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Hempstead community mourns, vows justice for slain girl

The Rev. Sedgwick V. Easley speaks about the

The Rev. Sedgwick V. Easley speaks about the fatal shooting of Dejah Joyner, 12, and calls for peace in the community during services Sunday, Oct. 18, 2015, at Union Baptist Church on Clinton C. Boone St. in Hempstead Village. Credit: Howard Schnapp

A horrified Hempstead community sought solace in prayer Sunday while calling for justice in the slaying of 12-year-old Dejah Joyner.

The tragedy sparked outrage at the killing of a child in her own home, and residents said the shooting was the latest and perhaps most egregious example of the gun violence that has plagued Hempstead Village.

Sunday night, more than 600 people filled the Union Baptist Church, on Clinton C. Boone Place in Hempstead Village, where Dejah's family worships, for a "life celebration" for the girl.

There, the Rev. Sedgwick V. Easley said the shooting was a "call to action."

"When I got the word the other night, I got sick to my stomach. What's going to be different this time?" said Easley, the church's pastor. "The reality is we have to look at the core of what is going on in Hempstead. We have to say enough is enough."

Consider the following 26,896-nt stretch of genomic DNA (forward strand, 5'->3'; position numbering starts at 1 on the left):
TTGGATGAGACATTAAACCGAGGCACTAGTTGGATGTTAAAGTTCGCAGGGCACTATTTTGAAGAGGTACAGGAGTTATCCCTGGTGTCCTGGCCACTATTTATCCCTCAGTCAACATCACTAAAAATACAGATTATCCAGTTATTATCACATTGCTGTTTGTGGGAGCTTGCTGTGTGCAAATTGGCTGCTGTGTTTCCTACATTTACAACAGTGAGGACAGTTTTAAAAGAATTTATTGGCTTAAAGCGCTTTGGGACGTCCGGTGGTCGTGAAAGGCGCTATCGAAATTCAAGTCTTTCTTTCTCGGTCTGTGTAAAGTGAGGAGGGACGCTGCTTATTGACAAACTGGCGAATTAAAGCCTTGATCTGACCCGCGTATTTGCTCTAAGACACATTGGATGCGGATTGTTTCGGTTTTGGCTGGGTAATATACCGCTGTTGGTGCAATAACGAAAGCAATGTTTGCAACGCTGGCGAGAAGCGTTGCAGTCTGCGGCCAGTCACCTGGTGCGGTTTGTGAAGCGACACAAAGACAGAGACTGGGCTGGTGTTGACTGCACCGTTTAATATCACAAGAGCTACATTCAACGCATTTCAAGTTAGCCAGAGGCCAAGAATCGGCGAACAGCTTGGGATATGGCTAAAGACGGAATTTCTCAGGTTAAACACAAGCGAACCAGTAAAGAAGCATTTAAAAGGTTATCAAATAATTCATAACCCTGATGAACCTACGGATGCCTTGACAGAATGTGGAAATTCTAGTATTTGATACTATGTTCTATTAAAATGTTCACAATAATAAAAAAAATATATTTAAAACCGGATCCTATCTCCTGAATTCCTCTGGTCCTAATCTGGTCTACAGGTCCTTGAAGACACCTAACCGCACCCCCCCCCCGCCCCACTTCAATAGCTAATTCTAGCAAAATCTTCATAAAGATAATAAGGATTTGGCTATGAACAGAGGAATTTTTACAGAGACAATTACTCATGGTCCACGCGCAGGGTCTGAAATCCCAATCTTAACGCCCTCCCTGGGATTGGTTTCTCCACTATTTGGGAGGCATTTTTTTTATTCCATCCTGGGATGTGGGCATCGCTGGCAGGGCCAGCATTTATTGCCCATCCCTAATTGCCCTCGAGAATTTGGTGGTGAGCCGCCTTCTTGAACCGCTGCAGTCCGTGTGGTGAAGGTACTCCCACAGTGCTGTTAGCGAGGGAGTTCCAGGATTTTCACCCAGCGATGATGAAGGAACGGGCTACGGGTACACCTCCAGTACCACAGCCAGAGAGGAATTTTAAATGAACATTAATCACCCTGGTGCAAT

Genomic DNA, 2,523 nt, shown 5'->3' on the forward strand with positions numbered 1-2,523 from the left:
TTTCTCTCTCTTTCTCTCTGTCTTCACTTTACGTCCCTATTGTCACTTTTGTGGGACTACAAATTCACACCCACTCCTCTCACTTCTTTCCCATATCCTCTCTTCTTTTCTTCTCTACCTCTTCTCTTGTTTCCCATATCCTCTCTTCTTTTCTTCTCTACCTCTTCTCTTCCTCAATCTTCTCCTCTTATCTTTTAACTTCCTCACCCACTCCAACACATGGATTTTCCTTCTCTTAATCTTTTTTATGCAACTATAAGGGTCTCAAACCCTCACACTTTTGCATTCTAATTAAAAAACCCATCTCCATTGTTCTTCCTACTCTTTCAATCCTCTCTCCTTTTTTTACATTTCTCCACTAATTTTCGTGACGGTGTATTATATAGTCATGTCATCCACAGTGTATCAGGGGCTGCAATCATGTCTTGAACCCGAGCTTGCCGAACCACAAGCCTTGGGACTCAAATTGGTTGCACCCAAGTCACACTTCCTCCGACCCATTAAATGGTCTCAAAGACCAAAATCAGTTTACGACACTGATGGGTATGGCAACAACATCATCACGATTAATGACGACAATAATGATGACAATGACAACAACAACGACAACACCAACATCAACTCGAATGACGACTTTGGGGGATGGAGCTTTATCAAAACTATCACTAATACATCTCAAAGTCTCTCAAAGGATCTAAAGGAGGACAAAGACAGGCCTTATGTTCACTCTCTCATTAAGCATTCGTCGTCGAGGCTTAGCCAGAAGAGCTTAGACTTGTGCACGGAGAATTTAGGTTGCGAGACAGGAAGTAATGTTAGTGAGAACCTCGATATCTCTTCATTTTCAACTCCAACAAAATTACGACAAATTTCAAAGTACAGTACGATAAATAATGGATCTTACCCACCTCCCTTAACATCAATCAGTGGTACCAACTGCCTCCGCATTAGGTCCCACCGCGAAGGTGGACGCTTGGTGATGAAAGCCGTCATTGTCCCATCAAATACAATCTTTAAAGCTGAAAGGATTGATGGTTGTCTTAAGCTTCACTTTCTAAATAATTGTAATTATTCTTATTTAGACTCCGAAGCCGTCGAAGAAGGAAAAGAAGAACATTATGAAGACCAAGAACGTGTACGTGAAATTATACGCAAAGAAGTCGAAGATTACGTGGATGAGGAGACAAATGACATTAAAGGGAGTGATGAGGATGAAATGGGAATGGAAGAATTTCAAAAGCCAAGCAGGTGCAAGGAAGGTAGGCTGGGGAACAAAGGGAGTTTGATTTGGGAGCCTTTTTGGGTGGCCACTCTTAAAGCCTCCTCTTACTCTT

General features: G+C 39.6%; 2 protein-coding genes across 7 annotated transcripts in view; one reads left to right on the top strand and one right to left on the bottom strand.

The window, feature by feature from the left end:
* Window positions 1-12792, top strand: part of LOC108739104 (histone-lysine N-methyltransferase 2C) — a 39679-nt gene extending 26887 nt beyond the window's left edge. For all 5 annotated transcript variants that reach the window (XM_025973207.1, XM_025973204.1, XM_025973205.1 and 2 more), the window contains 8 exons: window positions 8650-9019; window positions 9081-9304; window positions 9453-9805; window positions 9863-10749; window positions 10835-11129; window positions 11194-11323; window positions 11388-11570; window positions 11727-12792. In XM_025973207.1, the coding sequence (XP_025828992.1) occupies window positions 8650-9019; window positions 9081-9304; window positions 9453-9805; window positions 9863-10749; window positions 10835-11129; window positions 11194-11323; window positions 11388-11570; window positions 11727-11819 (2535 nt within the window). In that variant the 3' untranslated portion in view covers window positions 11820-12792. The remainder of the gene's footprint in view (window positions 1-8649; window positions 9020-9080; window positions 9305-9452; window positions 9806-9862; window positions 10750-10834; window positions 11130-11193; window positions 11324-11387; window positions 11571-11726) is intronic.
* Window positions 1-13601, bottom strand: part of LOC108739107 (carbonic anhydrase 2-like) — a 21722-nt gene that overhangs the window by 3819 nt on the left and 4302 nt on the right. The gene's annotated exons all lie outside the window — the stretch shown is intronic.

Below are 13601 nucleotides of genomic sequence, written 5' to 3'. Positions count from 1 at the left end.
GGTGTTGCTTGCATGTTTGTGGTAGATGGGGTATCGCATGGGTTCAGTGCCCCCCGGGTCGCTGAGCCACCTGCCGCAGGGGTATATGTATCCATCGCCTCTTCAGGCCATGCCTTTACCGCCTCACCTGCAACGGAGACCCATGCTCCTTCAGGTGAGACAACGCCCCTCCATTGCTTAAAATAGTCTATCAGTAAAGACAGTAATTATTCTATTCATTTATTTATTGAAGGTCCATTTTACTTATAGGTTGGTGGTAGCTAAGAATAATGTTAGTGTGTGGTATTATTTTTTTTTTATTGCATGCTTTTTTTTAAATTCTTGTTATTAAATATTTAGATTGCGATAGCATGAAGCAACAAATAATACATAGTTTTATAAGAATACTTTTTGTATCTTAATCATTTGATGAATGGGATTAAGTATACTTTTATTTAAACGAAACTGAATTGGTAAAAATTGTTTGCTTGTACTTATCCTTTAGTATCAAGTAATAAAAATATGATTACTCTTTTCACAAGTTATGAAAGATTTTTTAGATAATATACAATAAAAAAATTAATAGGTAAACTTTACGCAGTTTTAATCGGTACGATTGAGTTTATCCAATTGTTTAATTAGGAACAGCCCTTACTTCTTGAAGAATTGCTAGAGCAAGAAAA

Minutes later, Dejah's parents, seated in the front row surrounded by family, were asked to stand. Dejah's mother sobbed, leaning heavily on her husband.

"It's a senseless killing," said Alan Miles, 44, of Westbury, a family member who attends the church. "It's good the community came out tonight."

Dejah had been in her Dartmouth Street home in Hempstead Village on Friday afternoon when a bullet, shot from outside, pierced a front window and entered her brain, Nassau police said.

She died a day later, and no one has been arrested so far in the case.

The Hempstead school district said Sunday it is assembling a crisis team to help Dejah's classmates at Alverta B. Gray Schultz Middle School cope with their grief.

The tragedy also was the focus at Antioch Baptist Church in the village, which held a prayer vigil earlier in the day.

"The entire community has lost this soul," the Rev. Joe Brown, of Faith Baptist Church, said at the gathering. "Even on this chilly day, we are in solidarity. We are not going to stand by and just let anybody shoot down our children and not hear from us."

That led some parishioners to remark on the need for restrictions on guns as a way to end the violence.

"We need more gun laws to stop guns from coming into our community," said Wilton Robinson, 56, of Roosevelt, who has attended the Antioch church for 19 years. "Those illegally armed should be prosecuted."

The Antioch church's pastor, Bishop Phillip Elliott, called the crime "heinous."

"It's not right, and we stand today . . . against it," Elliott said. "We have a wonderful village, [but] we have some very terrible people who come through our village."


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